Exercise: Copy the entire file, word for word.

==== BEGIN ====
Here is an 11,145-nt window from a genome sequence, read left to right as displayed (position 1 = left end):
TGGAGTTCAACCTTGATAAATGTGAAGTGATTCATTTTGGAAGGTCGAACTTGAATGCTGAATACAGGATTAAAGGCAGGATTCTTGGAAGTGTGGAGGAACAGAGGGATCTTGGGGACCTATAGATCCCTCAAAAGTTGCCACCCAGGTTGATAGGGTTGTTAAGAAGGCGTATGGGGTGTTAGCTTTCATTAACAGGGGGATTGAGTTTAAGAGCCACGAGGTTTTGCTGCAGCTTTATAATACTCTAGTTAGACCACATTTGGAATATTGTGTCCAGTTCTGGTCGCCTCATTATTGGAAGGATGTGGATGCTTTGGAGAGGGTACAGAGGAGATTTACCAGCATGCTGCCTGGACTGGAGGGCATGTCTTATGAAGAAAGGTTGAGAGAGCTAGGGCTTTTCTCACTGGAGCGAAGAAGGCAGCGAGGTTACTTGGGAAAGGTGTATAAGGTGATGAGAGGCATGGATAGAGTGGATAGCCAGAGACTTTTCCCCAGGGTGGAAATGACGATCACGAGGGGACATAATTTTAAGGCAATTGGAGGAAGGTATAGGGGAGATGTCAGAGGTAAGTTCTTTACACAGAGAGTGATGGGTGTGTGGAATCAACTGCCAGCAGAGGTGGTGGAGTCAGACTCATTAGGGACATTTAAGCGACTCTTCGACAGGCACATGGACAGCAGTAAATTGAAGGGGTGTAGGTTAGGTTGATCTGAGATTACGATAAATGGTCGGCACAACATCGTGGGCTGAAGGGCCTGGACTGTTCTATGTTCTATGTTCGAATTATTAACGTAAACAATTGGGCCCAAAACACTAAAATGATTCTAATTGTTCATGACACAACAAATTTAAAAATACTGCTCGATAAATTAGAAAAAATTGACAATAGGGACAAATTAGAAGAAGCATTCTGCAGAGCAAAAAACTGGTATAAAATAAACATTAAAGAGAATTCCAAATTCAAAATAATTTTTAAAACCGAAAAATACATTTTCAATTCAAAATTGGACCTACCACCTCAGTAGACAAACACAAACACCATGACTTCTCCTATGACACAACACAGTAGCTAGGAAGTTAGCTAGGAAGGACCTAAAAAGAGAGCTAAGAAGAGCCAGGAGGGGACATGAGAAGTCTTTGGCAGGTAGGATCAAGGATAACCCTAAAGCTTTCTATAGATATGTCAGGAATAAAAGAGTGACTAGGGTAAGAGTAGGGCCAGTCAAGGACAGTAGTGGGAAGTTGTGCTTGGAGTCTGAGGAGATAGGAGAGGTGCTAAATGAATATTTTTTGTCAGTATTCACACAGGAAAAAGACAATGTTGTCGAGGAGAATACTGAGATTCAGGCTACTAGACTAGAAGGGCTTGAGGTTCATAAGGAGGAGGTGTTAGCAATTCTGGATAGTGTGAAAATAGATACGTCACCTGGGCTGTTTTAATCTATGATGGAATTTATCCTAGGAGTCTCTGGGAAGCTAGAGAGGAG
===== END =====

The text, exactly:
Here is an 11,145-nt window from a genome sequence, read left to right as displayed (position 1 = left end):
TGGAGTTCAACCTTGATAAATGTGAAGTGATTCATTTTGGAAGGTCGAACTTGAATGCTGAATACAGGATTAAAGGCAGGATTCTTGGAAGTGTGGAGGAACAGAGGGATCTTGGGGACCTATAGATCCCTCAAAAGTTGCCACCCAGGTTGATAGGGTTGTTAAGAAGGCGTATGGGGTGTTAGCTTTCATTAACAGGGGGATTGAGTTTAAGAGCCACGAGGTTTTGCTGCAGCTTTATAATACTCTAGTTAGACCACATTTGGAATATTGTGTCCAGTTCTGGTCGCCTCATTATTGGAAGGATGTGGATGCTTTGGAGAGGGTACAGAGGAGATTTACCAGCATGCTGCCTGGACTGGAGGGCATGTCTTATGAAGAAAGGTTGAGAGAGCTAGGGCTTTTCTCACTGGAGCGAAGAAGGCAGCGAGGTTACTTGGGAAAGGTGTATAAGGTGATGAGAGGCATGGATAGAGTGGATAGCCAGAGACTTTTCCCCAGGGTGGAAATGACGATCACGAGGGGACATAATTTTAAGGCAATTGGAGGAAGGTATAGGGGAGATGTCAGAGGTAAGTTCTTTACACAGAGAGTGATGGGTGTGTGGAATCAACTGCCAGCAGAGGTGGTGGAGTCAGACTCATTAGGGACATTTAAGCGACTCTTCGACAGGCACATGGACAGCAGTAAATTGAAGGGGTGTAGGTTAGGTTGATCTGAGATTACGATAAATGGTCGGCACAACATCGTGGGCTGAAGGGCCTGGACTGTTCTATGTTCTATGTTCGAATTATTAACGTAAACAATTGGGCCCAAAACACTAAAATGATTCTAATTGTTCATGACACAACAAATTTAAAAATACTGCTCGATAAATTAGAAAAAATTGACAATAGGGACAAATTAGAAGAAGCATTCTGCAGAGCAAAAAACTGGTATAAAATAAACATTAAAGAGAATTCCAAATTCAAAATAATTTTTAAAACCGAAAAATACATTTTCAATTCAAAATTGGACCTACCACCTCAGTAGACAAACACAAACACCATGACTTCTCCTATGACACAACACAGTAGCTAGGAAGTTAGCTAGGAAGGACCTAAAAAGAGAGCTAAGAAGAGCCAGGAGGGGACATGAGAAGTCTTTGGCAGGTAGGATCAAGGATAACCCTAAAGCTTTCTATAGATATGTCAGGAATAAAAGAGTGACTAGGGTAAGAGTAGGGCCAGTCAAGGACAGTAGTGGGAAGTTGTGCTTGGAGTCTGAGGAGATAGGAGAGGTGCTAAATGAATATTTTTTGTCAGTATTCACACAGGAAAAAGACAATGTTGTCGAGGAGAATACTGAGATTCAGGCTACTAGACTAGAAGGGCTTGAGGTTCATAAGGAGGAGGTGTTAGCAATTCTGGATAGTGTGAAAATAGATACGTCACCTGGGCTGTTTTAATCTATGATGGAATTTATCCTAGGAGTCTCTGGGAAGCTAGAGAGGAG